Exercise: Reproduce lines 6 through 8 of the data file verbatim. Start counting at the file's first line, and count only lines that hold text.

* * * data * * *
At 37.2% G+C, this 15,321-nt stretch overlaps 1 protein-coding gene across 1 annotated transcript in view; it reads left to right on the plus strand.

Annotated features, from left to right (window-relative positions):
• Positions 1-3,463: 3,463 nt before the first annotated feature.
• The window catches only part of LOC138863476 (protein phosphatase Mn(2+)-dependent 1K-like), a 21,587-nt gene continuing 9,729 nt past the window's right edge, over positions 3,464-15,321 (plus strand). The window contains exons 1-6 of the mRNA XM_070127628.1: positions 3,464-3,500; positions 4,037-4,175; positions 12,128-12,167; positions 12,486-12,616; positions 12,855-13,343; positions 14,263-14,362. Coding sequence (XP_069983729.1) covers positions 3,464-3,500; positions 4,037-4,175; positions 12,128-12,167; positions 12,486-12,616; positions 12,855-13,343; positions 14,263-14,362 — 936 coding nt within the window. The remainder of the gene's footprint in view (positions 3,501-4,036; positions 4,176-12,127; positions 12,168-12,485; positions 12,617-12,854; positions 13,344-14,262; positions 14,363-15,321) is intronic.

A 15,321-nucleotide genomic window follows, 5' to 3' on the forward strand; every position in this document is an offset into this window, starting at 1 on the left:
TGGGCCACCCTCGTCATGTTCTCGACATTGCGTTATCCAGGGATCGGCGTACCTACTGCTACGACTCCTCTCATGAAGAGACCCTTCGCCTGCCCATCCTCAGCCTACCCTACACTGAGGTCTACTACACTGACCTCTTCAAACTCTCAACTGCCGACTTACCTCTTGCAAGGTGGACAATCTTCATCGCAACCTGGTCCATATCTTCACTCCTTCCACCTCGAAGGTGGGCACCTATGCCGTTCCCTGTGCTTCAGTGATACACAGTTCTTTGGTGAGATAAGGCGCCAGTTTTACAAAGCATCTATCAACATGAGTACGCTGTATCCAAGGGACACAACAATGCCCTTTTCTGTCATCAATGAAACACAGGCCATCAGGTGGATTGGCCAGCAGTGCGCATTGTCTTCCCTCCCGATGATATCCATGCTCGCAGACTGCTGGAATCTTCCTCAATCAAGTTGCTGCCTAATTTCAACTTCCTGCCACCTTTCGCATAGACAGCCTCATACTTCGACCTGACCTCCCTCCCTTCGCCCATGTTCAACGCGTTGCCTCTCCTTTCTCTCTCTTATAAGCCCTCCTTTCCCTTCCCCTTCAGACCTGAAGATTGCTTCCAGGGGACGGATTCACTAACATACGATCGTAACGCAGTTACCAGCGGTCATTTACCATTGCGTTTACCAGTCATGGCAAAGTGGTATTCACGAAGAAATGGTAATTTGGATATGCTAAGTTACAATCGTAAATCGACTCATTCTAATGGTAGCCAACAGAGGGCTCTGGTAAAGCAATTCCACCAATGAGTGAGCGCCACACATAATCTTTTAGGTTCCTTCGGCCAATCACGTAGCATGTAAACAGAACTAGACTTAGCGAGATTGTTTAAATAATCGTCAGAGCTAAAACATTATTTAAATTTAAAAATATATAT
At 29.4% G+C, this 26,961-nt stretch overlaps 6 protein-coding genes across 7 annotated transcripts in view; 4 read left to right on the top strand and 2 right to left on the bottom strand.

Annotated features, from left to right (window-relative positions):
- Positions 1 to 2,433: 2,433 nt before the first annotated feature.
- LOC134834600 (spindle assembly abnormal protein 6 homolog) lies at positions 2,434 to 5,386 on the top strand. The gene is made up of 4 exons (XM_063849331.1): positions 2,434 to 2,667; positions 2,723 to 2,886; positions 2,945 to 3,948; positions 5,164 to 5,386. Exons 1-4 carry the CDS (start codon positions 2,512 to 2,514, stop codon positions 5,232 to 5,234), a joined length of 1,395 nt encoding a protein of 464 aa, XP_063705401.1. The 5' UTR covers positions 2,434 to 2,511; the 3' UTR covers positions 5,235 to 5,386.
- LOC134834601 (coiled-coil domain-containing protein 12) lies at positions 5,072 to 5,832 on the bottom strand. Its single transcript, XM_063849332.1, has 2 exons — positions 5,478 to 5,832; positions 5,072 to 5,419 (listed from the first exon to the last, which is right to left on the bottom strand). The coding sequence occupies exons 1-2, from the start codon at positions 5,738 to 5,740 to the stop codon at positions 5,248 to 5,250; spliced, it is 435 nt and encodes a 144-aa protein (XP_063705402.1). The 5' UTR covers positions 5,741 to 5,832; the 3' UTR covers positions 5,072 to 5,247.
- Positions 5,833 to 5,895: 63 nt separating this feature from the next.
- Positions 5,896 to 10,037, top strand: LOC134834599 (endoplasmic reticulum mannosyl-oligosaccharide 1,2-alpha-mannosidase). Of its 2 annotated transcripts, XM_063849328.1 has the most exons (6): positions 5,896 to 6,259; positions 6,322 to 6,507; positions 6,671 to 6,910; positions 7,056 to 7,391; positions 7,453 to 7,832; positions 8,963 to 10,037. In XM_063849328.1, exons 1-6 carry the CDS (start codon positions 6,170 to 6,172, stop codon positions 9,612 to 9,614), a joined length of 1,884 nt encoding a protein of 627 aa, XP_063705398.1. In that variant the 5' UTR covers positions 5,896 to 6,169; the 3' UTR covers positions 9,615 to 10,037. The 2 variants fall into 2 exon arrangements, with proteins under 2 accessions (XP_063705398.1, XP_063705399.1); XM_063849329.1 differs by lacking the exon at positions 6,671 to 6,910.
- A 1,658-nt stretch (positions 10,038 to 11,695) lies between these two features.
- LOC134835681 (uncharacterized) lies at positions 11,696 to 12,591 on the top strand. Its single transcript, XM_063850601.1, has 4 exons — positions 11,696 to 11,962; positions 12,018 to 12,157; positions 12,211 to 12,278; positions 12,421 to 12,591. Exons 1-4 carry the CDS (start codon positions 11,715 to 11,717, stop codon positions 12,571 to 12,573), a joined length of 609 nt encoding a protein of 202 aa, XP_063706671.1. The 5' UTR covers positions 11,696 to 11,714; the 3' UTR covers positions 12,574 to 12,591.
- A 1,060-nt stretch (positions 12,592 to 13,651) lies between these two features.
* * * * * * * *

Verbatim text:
TGGGCCACCCTCGTCATGTTCTCGACATTGCGTTATCCAGGGATCGGCGTACCTACTGCTACGACTCCTCTCATGAAGAGACCCTTCGCCTGCCCATCCTCAGCCTACCCTACACTGAGGTCTACTACACTGACCTCTTCAAACTCTCAACTGCCGACTTACCTCTTGCAAGGTGGACAATCTTCATCGCAACCTGGTCCATATCTTCACTCCTTCCACCTCGAAGGTGGGCACCTATGCCGTTCCCTGTGCTTCAGTGATACACAGTTCTTTGGTGAGATAAGGCGCCAGTTTTACAAAGCATCTATCAACATGAGTACGCTGTATCCAAGGGACACAACAATGCCCTTTTCTGTCATCAATGAAACACAGGCCATCAGGTGGATTGGCCAGCAGTGCGCATTGTCTTCCCTCCCGATGATATCCATGCTCGCAGACTGCTGGAATCTTCCTCAATCAAGTTGCTGCCTAATTTCAACTTCCTGCCACCTTTCGCATAGACAGCCTCATACTTCGACCTGACCTCCCTCCCTTCGCCCATGTTCAACGCGTTGCCTCTCCTTTCTCTCTCTTATAAGCCCTCCTTTCCCTTCCCCTTCAGACCTGAAGATTGCTTCCAGGGGACGGATTCACTAACATACGATCGTAACGCAGTTACCAGCGGTCATTTACCATTGCGTTTACCAGTCATGGCAAAGTGGTATTCACGAAGAAATGGTAATTTGGATATGCTAAGTTACAATCGTAAATCGACTCATTCTAATGGTAGCCAACAGAGGGCTCTGGTAAAGCAATTCCACCAATGAGTGAGCGCCACACATAATCTTTTAGGTTCCTTCGGCCAATCACGTAGCATGTAAACAGAACTAGACTTAGCGAGATTGTTTAAATAATCGTCAGAGCTAAAACATTATTTAAATTTAAAAATATATAT
At 29.4% G+C, this 26,961-nt stretch overlaps 6 protein-coding genes across 7 annotated transcripts in view; 4 read left to right on the top strand and 2 right to left on the bottom strand.

Annotated features, from left to right (window-relative positions):